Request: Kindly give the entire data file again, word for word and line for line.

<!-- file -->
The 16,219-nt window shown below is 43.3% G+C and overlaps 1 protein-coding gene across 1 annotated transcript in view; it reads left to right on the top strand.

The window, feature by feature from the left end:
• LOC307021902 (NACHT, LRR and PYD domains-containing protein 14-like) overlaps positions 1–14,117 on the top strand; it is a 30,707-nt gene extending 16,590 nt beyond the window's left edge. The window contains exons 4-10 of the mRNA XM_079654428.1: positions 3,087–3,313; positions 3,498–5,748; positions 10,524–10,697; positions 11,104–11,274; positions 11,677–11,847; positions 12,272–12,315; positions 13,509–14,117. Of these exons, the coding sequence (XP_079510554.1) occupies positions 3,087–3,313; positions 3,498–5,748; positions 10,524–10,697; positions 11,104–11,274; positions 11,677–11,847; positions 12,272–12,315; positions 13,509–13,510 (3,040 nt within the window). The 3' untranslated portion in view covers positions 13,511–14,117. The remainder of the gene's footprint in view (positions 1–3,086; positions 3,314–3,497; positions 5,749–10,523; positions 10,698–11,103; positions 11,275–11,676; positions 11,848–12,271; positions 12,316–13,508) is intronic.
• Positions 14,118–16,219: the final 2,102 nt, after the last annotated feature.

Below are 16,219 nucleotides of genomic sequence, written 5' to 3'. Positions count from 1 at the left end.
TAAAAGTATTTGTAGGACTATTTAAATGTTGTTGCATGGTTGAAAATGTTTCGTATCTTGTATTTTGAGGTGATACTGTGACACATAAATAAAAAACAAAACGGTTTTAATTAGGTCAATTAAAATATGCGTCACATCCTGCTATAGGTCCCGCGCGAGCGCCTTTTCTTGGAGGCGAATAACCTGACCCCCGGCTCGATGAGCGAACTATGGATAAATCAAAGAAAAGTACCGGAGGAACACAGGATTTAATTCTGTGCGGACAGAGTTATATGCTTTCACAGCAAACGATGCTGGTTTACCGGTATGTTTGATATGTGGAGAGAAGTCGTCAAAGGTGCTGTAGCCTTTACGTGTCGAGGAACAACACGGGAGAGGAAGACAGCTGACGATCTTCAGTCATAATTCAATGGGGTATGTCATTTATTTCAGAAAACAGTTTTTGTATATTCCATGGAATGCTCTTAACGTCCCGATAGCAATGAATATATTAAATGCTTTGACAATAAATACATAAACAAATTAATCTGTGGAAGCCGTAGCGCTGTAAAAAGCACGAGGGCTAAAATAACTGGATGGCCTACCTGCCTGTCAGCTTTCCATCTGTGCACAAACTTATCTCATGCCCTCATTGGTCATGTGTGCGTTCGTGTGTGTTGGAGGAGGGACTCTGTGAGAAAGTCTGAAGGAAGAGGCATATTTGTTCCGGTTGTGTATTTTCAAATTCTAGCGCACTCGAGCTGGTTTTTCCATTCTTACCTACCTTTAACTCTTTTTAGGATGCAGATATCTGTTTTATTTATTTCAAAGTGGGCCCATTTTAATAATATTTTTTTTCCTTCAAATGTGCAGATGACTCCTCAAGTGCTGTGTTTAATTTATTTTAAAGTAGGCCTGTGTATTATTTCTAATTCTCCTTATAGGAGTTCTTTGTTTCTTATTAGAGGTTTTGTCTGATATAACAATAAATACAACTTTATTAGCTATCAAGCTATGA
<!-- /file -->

The 16,219-nt window shown below is 43.3% G+C and overlaps 1 protein-coding gene across 1 annotated transcript in view; it reads left to right on the top strand.

The window, feature by feature from the left end:
• LOC307021902 (NACHT, LRR and PYD domains-containing protein 14-like) overlaps positions 1–14,117 on the top strand; it is a 30,707-nt gene extending 16,590 nt beyond the window's left edge. The window contains exons 4-10 of the mRNA XM_079654428.1: positions 3,087–3,313; positions 3,498–5,748; positions 10,524–10,697; positions 11,104–11,274; positions 11,677–11,847; positions 12,272–12,315; positions 13,509–14,117. Of these exons, the coding sequence (XP_079510554.1) occupies positions 3,087–3,313; positions 3,498–5,748; positions 10,524–10,697; positions 11,104–11,274; positions 11,677–11,847; positions 12,272–12,315; positions 13,509–13,510 (3,040 nt within the window). The 3' untranslated portion in view covers positions 13,511–14,117. The remainder of the gene's footprint in view (positions 1–3,086; positions 3,314–3,497; positions 5,749–10,523; positions 10,698–11,103; positions 11,275–11,676; positions 11,848–12,271; positions 12,316–13,508) is intronic.
• Positions 14,118–16,219: the final 2,102 nt, after the last annotated feature.

Below are 16,219 nucleotides of genomic sequence, written 5' to 3'. Positions count from 1 at the left end.
TAAAAGTATTTGTAGGACTATTTAAATGTTGTTGCATGGTTGAAAATGTTTCGTATCTTGTATTTTGAGGTGATACTGTGACACATAAATAAAAAACAAAACGGTTTTAATTAGGTCAATTAAAATATGCGTCACATCCTGCTATAGGTCCCGCGCGAGCGCCTTTTCTTGGAGGCGAATAACCTGACCCCCGGCTCGATGAGCGAACTATGGATAAATCAAAGAAAAGTACCGGAGGAACACAGGATTTAATTCTGTGCGGACAGAGTTATATGCTTTCACAGCAAACGATGCTGGTTTACCGGTATGTTTGATATGTGGAGAGAAGTCGTCAAAGGTGCTGTAGCCTTTACGTGTCGAGGAACAACACGGGAGAGGAAGACAGCTGACGATCTTCAGTCATAATTCAATGGGGTATGTCATTTATTTCAGAAAACAGTTTTTGTATATTCCATGGAATGCTCTTAACGTCCCGATAGCAATGAATATATTAAATGCTTTGACAATAAATACATAAACAAATTAATCTGTGGAAGCCGTAGCGCTGTAAAAAGCACGAGGGCTAAAATAACTGGATGGCCTACCTGCCTGTCAGCTTTCCATCTGTGCACAAACTTATCTCATGCCCTCATTGGTCATGTGTGCGTTCGTGTGTGTTGGAGGAGGGACTCTGTGAGAAAGTCTGAAGGAAGAGGCATATTTGTTCCGGTTGTGTATTTTCAAATTCTAGCGCACTCGAGCTGGTTTTTCCATTCTTACCTACCTTTAACTCTTTTTAGGATGCAGATATCTGTTTTATTTATTTCAAAGTGGGCCCATTTTAATAATATTTTTTTTCCTTCAAATGTGCAGATGACTCCTCAAGTGCTGTGTTTAATTTATTTTAAAGTAGGCCTGTGTATTATTTCTAATTCTCCTTATAGGAGTTCTTTGTTTCTTATTAGAGGTTTTGTCTGATATAACAATAAATACAACTTTATTAGCTATCAAGCTATGA